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Workplace
What Wellbeing Means in the Coronavirus Era
Workplace

What Wellbeing Means in the Coronavirus Era

by Brian J. Brim, Ed.D. and Jennifer Robison
What Wellbeing Means in the Coronavirus Era

Story Highlights

  • COVID-19 is prompting new reflection on wellbeing
  • Many employees already put a high premium on holistic wellbeing
  • Employers who prioritize wellbeing will improve business performance

COVID-19 caused the entire world to shift. Right now, more than a third of U.S. adults (37%) say they feel less connected to family and friends. Eighty-four percent say they are avoiding small gatherings. People's habits and expectations -- of themselves, family, friends and companies -- are dramatically different. So is their perception of their wellbeing.

Wellbeing isn't just about being happy or physically fit. It's about everything that is important to each of us and how we experience our lives. "A life well-lived" means something different to every person. By studying 98% of the world's population, Gallup uncovered the common elements of wellbeing -- physical, career, social, financial and community -- that need to be fulfilled for people to thrive.

As people pause and reflect during this crisis, their wellbeing takes on new meaning. And companies should be ready for that shift if they want to stay relevant, competitive and thriving.

Partners in Wellbeing

This shift has been coming for a while. Even before COVID-19, Gallup's State of the American Workplace report showed that millennials put a high premium on perks and benefits that support wellbeing -- and are willing to change jobs for them. Compared with Gen Xers and baby boomers, millennials have a greater demand for:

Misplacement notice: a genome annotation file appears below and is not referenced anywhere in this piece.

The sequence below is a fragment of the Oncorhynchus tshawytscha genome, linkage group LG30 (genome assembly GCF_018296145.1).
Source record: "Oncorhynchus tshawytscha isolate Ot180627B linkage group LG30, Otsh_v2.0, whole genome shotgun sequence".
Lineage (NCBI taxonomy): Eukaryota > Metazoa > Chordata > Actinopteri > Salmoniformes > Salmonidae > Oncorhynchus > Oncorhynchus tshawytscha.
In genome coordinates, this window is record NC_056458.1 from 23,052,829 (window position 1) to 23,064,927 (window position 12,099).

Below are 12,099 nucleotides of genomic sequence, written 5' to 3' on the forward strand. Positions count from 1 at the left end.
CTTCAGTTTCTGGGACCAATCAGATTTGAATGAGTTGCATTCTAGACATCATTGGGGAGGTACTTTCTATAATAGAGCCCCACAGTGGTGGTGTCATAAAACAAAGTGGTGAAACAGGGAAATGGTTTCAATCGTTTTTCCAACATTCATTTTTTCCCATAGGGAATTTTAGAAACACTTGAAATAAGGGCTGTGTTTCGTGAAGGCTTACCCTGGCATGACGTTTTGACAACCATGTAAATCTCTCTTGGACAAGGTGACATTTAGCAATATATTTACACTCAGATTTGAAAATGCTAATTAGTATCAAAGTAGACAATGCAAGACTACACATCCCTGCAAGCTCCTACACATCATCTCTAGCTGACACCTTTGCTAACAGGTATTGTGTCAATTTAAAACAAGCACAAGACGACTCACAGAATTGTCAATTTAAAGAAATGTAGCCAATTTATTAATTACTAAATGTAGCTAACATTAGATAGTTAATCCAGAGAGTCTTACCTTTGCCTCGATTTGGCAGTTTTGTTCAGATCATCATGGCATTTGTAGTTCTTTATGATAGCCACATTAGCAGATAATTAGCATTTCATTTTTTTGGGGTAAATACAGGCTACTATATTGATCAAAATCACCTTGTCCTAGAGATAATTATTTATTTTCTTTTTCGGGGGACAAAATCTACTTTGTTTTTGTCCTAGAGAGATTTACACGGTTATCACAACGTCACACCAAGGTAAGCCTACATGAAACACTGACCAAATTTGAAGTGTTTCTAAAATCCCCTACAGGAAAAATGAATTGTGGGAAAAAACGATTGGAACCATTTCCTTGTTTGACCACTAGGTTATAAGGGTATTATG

• paid maternity and paternity leave -- by 27 and 22 percentage points, respectively
  • childcare reimbursement -- by 22 percentage points
  • flexible working locations -- by 17 percentage points
  • holistic health coverage -- by 17 percentage points
  • paid vacation -- by 15 percentage points
  • student loan and tuition reimbursement -- by 26 and 21 percentage points, respectively

The data tell us that -- more than ever before in our history -- employees want employers to be partners in their wellbeing. And COVID-19 made wellbeing more fragile and more vital than it was before. That will be on employees' minds, and it needs to be on the minds of leaders too.

Why Employee Wellbeing Is Important

Some leaders may ask why wellbeing should be a business' concern. They may think that wellbeing is too personal for corporate oversight. And that a leader's job is to improve business performance, not an employee's social life. It's a fair point, but it overlooks the effect of individual wellbeing on corporate performance -- and thriving employees are an unambiguous net positive on the bottom line.

So much so that wellbeing should be a core aspect of organizational strategy.

The data tell us that -- more than ever before in our history -- employees want employers to be partners in their wellbeing.